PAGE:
Two Worlds (song)

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"Two Worlds"
Two Worlds single.jpg
Single by Phil Collins
from the album Tarzan: An Original Walt Disney Records Soundtrack
B-side "You'll Be in My Heart"
Released September 26, 2000
Format CD single
Recorded 1998
Genre Pop rock
Length 3:18
Label Walt Disney
Writer(s) Phil Collins
Producer(s) Phil Collins
Phil Collins singles chronology
"Son of Man"
(2000)
"Two Worlds"
(2000)
"Can't Stop Loving You"
(2002)

"Two Worlds" is a song by English singer Phil Collins, which serves as the main theme for Disney's 1999 film Tarzan, and appears four times on the film's soundtrack.

Production[edit]

"Two Worlds" was the first song that Phil Collins wrote for the film. After writing the piece, he collaborated with score composer Mark Manchina to ensure the musical motifs carried throguhout the movie. Manchina emphasised the need for cohesiveness in the score, so "the songs didn't sound like they were recorded two years before and just dropped in".[1] The song is a key example of how musical continuity is present across the soundtrack, with "Two Worlds" woven into the musical tapestry of the film multiple times.[1]

Phil Collins recorded the song in English (Two Worlds), Spanish (Dos Mundos), Italian (Se vuoi), French (Entre deux mondes), and German (Zwei Welten).[2] In addition to the song's inclusion on the film soundtrack, it was also released as a single, which remained on the German Singles Charts for five weeks, peaking at #43 on October 2, 2000.[3]

In the Disney Interactive video game Tarzan Activity Center, an activity entitled "Tarzan's Sing and Swing" gave players the ability to either listen to three Tarzan songs, among them "Two Worlds", or sing along to a karaoke version of them.[4]

Context in Tarzan[edit]

The song plays at the opening song to the movie immediate after the title credits, and is used multiple times throughout the film to reinforce the notion of Tarzan being torn between two worlds. It appears four times on the soundtrack. The main version of the song appears in the film's opening, as musical accompaniment to a montage involving a leopard killing Tarzan's parents and him being washed upon the store. It shows the two families Tarzan will call his own: his human family that birthed him and the family of gorillas that raise him. The song also appears in a reprise mid-way through, as at the finale when Tarzan and Jane bid farewell to Jane's father to stay in the jungle. In addition, a pop version by Phil Collins which appears in the credits also features on the soundtrack.[5]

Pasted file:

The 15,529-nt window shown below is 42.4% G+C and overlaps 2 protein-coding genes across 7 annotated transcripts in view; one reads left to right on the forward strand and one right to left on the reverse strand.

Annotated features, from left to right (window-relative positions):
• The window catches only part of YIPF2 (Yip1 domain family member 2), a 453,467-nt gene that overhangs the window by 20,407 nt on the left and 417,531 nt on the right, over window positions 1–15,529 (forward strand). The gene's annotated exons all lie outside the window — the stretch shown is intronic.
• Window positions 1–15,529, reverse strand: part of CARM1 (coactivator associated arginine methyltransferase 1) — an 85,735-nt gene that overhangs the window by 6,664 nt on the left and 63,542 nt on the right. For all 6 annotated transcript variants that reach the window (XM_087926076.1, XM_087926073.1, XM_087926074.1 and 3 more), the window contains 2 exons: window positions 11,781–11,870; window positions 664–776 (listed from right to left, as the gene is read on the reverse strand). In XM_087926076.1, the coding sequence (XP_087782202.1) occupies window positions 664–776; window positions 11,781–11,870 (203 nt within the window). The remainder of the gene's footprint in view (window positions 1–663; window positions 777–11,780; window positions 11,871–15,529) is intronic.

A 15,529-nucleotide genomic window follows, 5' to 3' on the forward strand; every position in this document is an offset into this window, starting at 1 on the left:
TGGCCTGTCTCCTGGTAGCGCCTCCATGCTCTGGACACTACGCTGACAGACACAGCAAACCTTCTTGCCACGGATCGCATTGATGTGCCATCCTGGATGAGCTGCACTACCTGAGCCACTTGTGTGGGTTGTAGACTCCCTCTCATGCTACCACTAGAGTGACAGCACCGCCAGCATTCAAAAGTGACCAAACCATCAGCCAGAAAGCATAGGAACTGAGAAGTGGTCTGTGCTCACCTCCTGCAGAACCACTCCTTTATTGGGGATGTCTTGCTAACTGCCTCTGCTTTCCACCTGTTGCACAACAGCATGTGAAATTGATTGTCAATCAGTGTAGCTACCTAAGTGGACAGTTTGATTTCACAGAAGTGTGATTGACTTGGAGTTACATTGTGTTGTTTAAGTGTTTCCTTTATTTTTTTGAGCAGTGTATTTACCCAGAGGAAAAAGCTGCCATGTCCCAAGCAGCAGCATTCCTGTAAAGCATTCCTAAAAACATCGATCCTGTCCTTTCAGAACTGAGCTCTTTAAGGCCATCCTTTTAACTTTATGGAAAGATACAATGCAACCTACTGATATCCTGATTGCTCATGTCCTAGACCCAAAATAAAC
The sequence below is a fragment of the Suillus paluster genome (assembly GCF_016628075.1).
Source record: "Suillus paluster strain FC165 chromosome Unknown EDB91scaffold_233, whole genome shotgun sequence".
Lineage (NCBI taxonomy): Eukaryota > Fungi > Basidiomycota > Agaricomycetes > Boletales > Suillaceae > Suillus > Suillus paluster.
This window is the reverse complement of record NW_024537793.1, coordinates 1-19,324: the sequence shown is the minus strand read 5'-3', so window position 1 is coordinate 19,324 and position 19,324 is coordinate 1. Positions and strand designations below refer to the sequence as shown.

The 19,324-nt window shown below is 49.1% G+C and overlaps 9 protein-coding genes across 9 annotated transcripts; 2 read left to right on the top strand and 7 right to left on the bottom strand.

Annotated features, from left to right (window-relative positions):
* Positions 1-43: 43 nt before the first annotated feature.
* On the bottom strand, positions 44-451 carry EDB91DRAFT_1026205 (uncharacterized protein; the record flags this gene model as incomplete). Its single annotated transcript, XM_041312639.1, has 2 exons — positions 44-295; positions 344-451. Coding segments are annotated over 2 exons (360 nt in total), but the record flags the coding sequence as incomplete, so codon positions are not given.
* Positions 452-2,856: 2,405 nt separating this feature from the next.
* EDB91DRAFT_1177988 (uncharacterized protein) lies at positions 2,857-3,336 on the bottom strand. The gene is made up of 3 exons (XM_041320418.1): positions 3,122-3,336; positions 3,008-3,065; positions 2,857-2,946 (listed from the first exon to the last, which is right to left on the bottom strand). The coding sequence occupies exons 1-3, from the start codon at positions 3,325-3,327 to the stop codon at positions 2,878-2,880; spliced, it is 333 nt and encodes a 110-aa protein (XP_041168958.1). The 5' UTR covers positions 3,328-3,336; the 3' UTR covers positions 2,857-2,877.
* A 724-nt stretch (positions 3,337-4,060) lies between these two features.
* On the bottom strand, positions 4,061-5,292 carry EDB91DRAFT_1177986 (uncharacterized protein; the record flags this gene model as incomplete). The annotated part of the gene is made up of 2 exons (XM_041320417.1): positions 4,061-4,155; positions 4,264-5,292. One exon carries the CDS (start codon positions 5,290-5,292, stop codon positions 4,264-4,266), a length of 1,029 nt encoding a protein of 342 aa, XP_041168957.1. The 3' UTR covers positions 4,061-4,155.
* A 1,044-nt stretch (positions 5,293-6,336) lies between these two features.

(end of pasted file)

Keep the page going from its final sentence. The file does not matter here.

Critical reception[edit]

The song received generally positive reviews from music and film critics. While positively receiving its style and significance to a core scene, some thought its numerous reprises were unneeded.

AllMusic reviewer Stephen Thomas Erlewine thought the song, Tarzan's main theme, was a "particular standout", and commented that it "eerily echo[ed]" the worldbeats found in the work of his former Genesis colleague Peter Gabriel; however he criticised the song's repetition throughout the film.[6] Similarly, while Howard Cohen of Knight Ridder offered high praise for the song's "punchy rhythm", he thought the four versions of the song dragged down the quality of the soundtrack as "excess filler".[7] Meanwhile Eileen Fitzpatrick of Billboard wrote that the song "pounds" over a climactic scene in the film[8] while the magazine's Catherina Applefeld Olsen described it as "rhythmic lullaby".[1] Richard L. Eldredge of the Star Tribune thought the "majestic" song had a driving rhythm and "didn't disappoint",[9] while David Ansen of Newsweek thought the ballad saw the film's themes of difference "hammered out".[10]

Track listing[edit]

  1. "Two Worlds"
  2. "You'll Be in My Heart"

Charts[edit]

Chart (2000) Peak

position

German Singles Chart 43[3]

References[edit]

  1. ^ a b c Olsen, Catherine Applefeld (June 5, 1999). Soundtracks and Film Score News. Billboard. 
  2. ^ "Tarzan (Album)". Germancharts.com (in German). 2004. 
  3. ^ a b "Two Worlds". Offizielle Deutsche Charts (in German). 2000. 
  4. ^ Lampkin, William (July 14, 1999). "Software Reviews Column". Knight Ridder. 
  5. ^ "International Superstar Phil Collins Captures the Legend of Tarzan on Walt Disney Records' Original Motion Picture Soundtrack" (Press release). Burbank, California: Business Wire. May 12, 1999. 
  6. ^ Erlewine, Stephen Thomas (2000). "Tarzan 1999 – Original Motion Picture Soundtrack". AllMusic. 
  7. ^ Cohen, Howard (June 25, 1999). ""Tarzan" soundtrack". Knight Ridder. 
  8. ^ Fitzpatrick, Eileen (June 19, 1999). On Screen: Tarzan. Billboard. 
  9. ^ Eldredge, Richard L. (June 27, 1999). "Tarzan is lord of CDs". Star Tribune. 
  10. ^ Ansen, David (June 21, 1999). "Hollywood's New Swinger". Newsweek.